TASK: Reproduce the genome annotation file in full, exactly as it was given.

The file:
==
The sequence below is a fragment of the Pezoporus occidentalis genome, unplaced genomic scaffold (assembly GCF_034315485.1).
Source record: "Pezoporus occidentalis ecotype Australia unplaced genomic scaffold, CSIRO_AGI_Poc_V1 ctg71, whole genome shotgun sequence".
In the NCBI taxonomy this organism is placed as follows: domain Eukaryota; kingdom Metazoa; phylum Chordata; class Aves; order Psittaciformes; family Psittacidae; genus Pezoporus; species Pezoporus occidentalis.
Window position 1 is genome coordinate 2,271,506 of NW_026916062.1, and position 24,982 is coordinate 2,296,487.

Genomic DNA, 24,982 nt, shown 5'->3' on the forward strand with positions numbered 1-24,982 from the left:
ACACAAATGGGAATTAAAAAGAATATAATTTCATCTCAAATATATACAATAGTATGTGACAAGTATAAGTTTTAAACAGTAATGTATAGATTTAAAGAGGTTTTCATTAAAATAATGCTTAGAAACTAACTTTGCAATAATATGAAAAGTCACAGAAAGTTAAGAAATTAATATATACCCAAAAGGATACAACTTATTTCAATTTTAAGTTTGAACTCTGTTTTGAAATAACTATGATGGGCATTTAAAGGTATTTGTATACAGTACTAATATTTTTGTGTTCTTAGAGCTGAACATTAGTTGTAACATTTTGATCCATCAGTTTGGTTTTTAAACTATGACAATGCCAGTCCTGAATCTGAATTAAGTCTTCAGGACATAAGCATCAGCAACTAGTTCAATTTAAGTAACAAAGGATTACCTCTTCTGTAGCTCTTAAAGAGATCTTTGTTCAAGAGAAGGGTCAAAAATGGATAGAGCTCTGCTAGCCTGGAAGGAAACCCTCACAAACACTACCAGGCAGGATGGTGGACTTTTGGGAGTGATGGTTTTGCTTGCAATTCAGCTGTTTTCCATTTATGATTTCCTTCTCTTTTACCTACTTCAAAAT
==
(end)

The sequence below is a fragment of the Pezoporus occidentalis genome, unplaced genomic scaffold (assembly GCF_034315485.1).
Source record: "Pezoporus occidentalis ecotype Australia unplaced genomic scaffold, CSIRO_AGI_Poc_V1 ctg71, whole genome shotgun sequence".
In the NCBI taxonomy this organism is placed as follows: domain Eukaryota; kingdom Metazoa; phylum Chordata; class Aves; order Psittaciformes; family Psittacidae; genus Pezoporus; species Pezoporus occidentalis.
Window position 1 is genome coordinate 2,271,506 of NW_026916062.1, and position 24,982 is coordinate 2,296,487.

Genomic DNA, 24,982 nt, shown 5'->3' on the forward strand with positions numbered 1-24,982 from the left:
ACACAAATGGGAATTAAAAAGAATATAATTTCATCTCAAATATATACAATAGTATGTGACAAGTATAAGTTTTAAACAGTAATGTATAGATTTAAAGAGGTTTTCATTAAAATAATGCTTAGAAACTAACTTTGCAATAATATGAAAAGTCACAGAAAGTTAAGAAATTAATATATACCCAAAAGGATACAACTTATTTCAATTTTAAGTTTGAACTCTGTTTTGAAATAACTATGATGGGCATTTAAAGGTATTTGTATACAGTACTAATATTTTTGTGTTCTTAGAGCTGAACATTAGTTGTAACATTTTGATCCATCAGTTTGGTTTTTAAACTATGACAATGCCAGTCCTGAATCTGAATTAAGTCTTCAGGACATAAGCATCAGCAACTAGTTCAATTTAAGTAACAAAGGATTACCTCTTCTGTAGCTCTTAAAGAGATCTTTGTTCAAGAGAAGGGTCAAAAATGGATAGAGCTCTGCTAGCCTGGAAGGAAACCCTCACAAACACTACCAGGCAGGATGGTGGACTTTTGGGAGTGATGGTTTTGCTTGCAATTCAGCTGTTTTCCATTTATGATTTCCTTCTCTTTTACCTACTTCAAAAT